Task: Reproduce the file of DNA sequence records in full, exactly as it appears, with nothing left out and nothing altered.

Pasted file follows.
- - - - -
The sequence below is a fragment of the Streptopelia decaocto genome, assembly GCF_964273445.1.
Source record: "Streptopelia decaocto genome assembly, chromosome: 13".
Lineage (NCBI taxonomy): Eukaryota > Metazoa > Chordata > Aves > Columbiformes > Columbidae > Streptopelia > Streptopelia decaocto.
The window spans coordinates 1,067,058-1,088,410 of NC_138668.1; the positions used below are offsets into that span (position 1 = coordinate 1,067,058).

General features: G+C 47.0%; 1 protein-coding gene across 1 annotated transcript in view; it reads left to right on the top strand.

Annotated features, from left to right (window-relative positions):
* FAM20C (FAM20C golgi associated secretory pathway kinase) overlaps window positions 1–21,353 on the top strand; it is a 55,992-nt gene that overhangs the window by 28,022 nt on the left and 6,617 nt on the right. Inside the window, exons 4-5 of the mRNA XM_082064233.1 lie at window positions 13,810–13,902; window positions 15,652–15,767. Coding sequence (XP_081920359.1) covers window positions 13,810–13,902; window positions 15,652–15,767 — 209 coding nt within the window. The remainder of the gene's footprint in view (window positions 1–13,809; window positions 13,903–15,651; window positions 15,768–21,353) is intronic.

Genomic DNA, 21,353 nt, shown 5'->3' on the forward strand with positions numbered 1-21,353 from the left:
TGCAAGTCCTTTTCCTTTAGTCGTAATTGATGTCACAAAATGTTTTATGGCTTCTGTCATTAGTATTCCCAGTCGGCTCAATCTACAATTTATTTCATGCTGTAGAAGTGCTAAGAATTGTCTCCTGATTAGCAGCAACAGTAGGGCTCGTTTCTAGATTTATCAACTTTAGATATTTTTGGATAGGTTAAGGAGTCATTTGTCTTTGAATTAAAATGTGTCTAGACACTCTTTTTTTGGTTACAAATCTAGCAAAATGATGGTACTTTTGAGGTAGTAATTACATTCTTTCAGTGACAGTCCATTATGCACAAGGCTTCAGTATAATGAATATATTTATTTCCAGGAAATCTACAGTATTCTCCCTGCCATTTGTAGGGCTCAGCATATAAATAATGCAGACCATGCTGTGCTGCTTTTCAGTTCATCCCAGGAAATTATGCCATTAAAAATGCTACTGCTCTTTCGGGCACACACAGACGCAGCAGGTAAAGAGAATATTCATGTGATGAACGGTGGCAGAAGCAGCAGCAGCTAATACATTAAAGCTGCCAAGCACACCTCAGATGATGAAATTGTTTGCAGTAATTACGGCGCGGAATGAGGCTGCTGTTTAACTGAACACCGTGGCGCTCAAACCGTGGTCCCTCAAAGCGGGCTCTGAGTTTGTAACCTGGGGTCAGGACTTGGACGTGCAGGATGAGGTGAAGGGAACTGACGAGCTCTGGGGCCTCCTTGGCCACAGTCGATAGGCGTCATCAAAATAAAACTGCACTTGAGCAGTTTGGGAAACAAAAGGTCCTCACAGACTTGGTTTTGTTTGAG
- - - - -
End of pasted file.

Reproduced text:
The sequence below is a fragment of the Streptopelia decaocto genome, assembly GCF_964273445.1.
Source record: "Streptopelia decaocto genome assembly, chromosome: 13".
Lineage (NCBI taxonomy): Eukaryota > Metazoa > Chordata > Aves > Columbiformes > Columbidae > Streptopelia > Streptopelia decaocto.
The window spans coordinates 1,067,058-1,088,410 of NC_138668.1; the positions used below are offsets into that span (position 1 = coordinate 1,067,058).

General features: G+C 47.0%; 1 protein-coding gene across 1 annotated transcript in view; it reads left to right on the top strand.

Annotated features, from left to right (window-relative positions):
* FAM20C (FAM20C golgi associated secretory pathway kinase) overlaps window positions 1–21,353 on the top strand; it is a 55,992-nt gene that overhangs the window by 28,022 nt on the left and 6,617 nt on the right. Inside the window, exons 4-5 of the mRNA XM_082064233.1 lie at window positions 13,810–13,902; window positions 15,652–15,767. Coding sequence (XP_081920359.1) covers window positions 13,810–13,902; window positions 15,652–15,767 — 209 coding nt within the window. The remainder of the gene's footprint in view (window positions 1–13,809; window positions 13,903–15,651; window positions 15,768–21,353) is intronic.

Genomic DNA, 21,353 nt, shown 5'->3' on the forward strand with positions numbered 1-21,353 from the left:
TGCAAGTCCTTTTCCTTTAGTCGTAATTGATGTCACAAAATGTTTTATGGCTTCTGTCATTAGTATTCCCAGTCGGCTCAATCTACAATTTATTTCATGCTGTAGAAGTGCTAAGAATTGTCTCCTGATTAGCAGCAACAGTAGGGCTCGTTTCTAGATTTATCAACTTTAGATATTTTTGGATAGGTTAAGGAGTCATTTGTCTTTGAATTAAAATGTGTCTAGACACTCTTTTTTTGGTTACAAATCTAGCAAAATGATGGTACTTTTGAGGTAGTAATTACATTCTTTCAGTGACAGTCCATTATGCACAAGGCTTCAGTATAATGAATATATTTATTTCCAGGAAATCTACAGTATTCTCCCTGCCATTTGTAGGGCTCAGCATATAAATAATGCAGACCATGCTGTGCTGCTTTTCAGTTCATCCCAGGAAATTATGCCATTAAAAATGCTACTGCTCTTTCGGGCACACACAGACGCAGCAGGTAAAGAGAATATTCATGTGATGAACGGTGGCAGAAGCAGCAGCAGCTAATACATTAAAGCTGCCAAGCACACCTCAGATGATGAAATTGTTTGCAGTAATTACGGCGCGGAATGAGGCTGCTGTTTAACTGAACACCGTGGCGCTCAAACCGTGGTCCCTCAAAGCGGGCTCTGAGTTTGTAACCTGGGGTCAGGACTTGGACGTGCAGGATGAGGTGAAGGGAACTGACGAGCTCTGGGGCCTCCTTGGCCACAGTCGATAGGCGTCATCAAAATAAAACTGCACTTGAGCAGTTTGGGAAACAAAAGGTCCTCACAGACTTGGTTTTGTTTGAG